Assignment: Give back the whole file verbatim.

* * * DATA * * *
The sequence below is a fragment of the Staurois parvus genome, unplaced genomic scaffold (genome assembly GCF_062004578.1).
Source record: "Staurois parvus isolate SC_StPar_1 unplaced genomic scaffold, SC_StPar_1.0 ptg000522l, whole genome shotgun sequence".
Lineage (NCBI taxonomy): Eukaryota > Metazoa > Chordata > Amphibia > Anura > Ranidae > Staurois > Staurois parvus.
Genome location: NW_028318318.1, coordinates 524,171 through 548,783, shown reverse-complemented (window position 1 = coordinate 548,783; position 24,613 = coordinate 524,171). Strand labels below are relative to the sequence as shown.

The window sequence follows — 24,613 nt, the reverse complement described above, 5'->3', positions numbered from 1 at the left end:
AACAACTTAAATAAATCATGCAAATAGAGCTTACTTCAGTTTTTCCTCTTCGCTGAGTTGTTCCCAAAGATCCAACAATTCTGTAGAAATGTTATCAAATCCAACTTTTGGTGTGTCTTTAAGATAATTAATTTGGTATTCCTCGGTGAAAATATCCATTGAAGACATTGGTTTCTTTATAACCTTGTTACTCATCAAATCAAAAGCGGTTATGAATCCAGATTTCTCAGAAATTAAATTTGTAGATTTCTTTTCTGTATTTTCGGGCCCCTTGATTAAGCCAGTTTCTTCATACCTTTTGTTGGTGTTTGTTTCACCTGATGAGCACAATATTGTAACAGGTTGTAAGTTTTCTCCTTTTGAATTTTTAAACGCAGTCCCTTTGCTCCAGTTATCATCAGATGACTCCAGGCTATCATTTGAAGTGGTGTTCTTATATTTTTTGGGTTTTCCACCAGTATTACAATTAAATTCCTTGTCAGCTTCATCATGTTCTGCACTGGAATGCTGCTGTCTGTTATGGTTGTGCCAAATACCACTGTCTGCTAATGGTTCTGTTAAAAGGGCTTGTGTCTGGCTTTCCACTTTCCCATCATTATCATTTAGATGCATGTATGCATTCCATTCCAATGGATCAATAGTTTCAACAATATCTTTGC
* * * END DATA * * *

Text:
The sequence below is a fragment of the Staurois parvus genome, unplaced genomic scaffold (genome assembly GCF_062004578.1).
Source record: "Staurois parvus isolate SC_StPar_1 unplaced genomic scaffold, SC_StPar_1.0 ptg000522l, whole genome shotgun sequence".
Lineage (NCBI taxonomy): Eukaryota > Metazoa > Chordata > Amphibia > Anura > Ranidae > Staurois > Staurois parvus.
Genome location: NW_028318318.1, coordinates 524,171 through 548,783, shown reverse-complemented (window position 1 = coordinate 548,783; position 24,613 = coordinate 524,171). Strand labels below are relative to the sequence as shown.

The window sequence follows — 24,613 nt, the reverse complement described above, 5'->3', positions numbered from 1 at the left end:
AACAACTTAAATAAATCATGCAAATAGAGCTTACTTCAGTTTTTCCTCTTCGCTGAGTTGTTCCCAAAGATCCAACAATTCTGTAGAAATGTTATCAAATCCAACTTTTGGTGTGTCTTTAAGATAATTAATTTGGTATTCCTCGGTGAAAATATCCATTGAAGACATTGGTTTCTTTATAACCTTGTTACTCATCAAATCAAAAGCGGTTATGAATCCAGATTTCTCAGAAATTAAATTTGTAGATTTCTTTTCTGTATTTTCGGGCCCCTTGATTAAGCCAGTTTCTTCATACCTTTTGTTGGTGTTTGTTTCACCTGATGAGCACAATATTGTAACAGGTTGTAAGTTTTCTCCTTTTGAATTTTTAAACGCAGTCCCTTTGCTCCAGTTATCATCAGATGACTCCAGGCTATCATTTGAAGTGGTGTTCTTATATTTTTTGGGTTTTCCACCAGTATTACAATTAAATTCCTTGTCAGCTTCATCATGTTCTGCACTGGAATGCTGCTGTCTGTTATGGTTGTGCCAAATACCACTGTCTGCTAATGGTTCTGTTAAAAGGGCTTGTGTCTGGCTTTCCACTTTCCCATCATTATCATTTAGATGCATGTATGCATTCCATTCCAATGGATCAATAGTTTCAACAATATCTTTGC